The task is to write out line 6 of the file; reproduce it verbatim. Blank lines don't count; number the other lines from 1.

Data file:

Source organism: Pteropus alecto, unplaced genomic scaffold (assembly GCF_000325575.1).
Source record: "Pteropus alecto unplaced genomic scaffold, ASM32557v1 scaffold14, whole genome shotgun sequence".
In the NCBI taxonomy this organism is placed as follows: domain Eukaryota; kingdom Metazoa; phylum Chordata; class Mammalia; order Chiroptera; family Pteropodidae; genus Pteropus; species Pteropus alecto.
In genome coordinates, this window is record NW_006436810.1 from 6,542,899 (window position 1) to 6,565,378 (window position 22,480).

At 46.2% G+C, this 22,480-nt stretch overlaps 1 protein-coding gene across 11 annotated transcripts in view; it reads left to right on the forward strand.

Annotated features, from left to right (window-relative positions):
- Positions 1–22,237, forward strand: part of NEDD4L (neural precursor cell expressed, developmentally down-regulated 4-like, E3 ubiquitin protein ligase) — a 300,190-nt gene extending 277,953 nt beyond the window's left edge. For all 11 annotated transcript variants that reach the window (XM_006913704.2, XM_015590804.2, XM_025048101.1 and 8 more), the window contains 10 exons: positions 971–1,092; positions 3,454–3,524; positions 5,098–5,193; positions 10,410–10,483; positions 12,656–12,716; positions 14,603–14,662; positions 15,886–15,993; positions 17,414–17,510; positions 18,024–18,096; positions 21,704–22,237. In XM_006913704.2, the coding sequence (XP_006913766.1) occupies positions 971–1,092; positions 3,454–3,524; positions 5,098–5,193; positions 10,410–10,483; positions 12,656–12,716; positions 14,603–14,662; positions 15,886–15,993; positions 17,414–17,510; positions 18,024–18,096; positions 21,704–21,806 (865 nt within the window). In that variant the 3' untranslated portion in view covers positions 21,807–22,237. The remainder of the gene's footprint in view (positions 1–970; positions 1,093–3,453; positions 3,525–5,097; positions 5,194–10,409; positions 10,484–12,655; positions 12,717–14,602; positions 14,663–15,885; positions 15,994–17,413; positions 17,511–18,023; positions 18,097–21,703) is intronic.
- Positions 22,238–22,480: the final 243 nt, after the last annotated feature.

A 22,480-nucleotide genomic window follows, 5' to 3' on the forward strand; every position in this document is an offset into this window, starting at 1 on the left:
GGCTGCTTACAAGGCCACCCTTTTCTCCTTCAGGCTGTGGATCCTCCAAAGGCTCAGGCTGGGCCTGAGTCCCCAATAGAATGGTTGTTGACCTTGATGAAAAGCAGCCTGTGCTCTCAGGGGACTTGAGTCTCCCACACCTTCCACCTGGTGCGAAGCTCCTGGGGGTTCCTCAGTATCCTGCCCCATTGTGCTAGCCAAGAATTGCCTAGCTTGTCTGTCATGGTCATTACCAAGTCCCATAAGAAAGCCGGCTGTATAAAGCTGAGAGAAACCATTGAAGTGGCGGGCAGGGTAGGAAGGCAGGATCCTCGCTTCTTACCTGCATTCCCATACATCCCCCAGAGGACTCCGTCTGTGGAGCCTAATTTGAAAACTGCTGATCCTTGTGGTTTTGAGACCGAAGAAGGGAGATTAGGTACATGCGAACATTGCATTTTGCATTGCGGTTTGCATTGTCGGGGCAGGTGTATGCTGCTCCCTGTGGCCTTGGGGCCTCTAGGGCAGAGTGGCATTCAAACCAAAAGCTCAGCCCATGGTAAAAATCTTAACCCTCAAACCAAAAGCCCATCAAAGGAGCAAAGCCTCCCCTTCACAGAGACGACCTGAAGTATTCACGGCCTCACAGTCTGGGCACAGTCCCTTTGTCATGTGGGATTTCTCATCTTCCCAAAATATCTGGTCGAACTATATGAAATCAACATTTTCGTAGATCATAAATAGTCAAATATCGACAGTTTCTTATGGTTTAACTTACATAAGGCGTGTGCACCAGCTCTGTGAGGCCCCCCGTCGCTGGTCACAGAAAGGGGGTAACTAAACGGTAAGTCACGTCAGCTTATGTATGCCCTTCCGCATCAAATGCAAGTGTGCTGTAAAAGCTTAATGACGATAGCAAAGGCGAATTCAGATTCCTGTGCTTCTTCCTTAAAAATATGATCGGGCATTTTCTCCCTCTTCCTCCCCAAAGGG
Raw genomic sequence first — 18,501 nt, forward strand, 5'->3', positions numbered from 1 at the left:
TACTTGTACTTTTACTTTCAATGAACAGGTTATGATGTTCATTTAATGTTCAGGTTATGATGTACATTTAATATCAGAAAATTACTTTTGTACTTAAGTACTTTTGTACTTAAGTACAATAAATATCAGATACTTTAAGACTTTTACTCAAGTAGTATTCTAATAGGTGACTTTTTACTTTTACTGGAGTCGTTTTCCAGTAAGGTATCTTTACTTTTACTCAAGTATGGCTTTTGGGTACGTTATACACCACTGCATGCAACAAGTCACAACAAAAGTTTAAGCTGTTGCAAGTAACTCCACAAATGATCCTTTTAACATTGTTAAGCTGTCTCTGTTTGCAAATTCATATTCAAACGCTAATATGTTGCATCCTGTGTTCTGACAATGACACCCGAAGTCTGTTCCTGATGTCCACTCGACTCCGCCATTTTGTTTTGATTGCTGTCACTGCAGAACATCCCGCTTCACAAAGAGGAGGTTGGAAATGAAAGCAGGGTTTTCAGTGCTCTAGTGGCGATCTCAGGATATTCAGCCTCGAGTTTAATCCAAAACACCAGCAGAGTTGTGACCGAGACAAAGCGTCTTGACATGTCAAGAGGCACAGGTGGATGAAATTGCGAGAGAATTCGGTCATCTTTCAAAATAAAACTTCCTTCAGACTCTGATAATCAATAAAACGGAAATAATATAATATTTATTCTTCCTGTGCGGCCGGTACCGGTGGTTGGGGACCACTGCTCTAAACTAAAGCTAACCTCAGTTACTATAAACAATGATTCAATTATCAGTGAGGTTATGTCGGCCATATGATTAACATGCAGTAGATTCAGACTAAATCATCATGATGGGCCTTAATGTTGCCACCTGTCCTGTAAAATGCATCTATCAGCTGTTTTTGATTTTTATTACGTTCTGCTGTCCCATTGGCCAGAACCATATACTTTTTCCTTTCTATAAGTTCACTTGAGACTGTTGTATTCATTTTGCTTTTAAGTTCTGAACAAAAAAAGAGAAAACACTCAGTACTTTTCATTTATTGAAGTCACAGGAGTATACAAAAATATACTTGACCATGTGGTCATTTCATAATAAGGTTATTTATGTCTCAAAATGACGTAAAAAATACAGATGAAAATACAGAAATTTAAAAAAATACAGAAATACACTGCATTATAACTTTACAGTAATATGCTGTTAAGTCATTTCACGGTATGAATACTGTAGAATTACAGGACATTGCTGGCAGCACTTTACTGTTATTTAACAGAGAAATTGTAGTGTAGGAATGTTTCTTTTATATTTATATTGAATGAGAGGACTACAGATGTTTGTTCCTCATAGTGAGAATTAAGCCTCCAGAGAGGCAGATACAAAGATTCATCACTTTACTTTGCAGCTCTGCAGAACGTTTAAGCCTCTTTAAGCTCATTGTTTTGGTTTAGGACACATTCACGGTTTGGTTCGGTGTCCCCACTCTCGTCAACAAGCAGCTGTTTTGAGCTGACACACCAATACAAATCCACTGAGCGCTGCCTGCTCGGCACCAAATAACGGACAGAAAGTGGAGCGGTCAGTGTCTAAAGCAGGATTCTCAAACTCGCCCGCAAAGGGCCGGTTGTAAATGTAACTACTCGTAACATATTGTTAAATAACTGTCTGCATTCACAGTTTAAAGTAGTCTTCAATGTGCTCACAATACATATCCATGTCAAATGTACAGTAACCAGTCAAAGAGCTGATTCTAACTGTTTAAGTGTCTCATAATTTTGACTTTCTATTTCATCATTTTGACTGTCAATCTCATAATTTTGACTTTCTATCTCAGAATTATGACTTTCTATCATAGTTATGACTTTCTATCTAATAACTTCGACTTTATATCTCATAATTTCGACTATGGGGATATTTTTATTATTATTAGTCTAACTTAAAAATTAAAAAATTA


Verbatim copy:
Annotated features, from left to right (window-relative positions):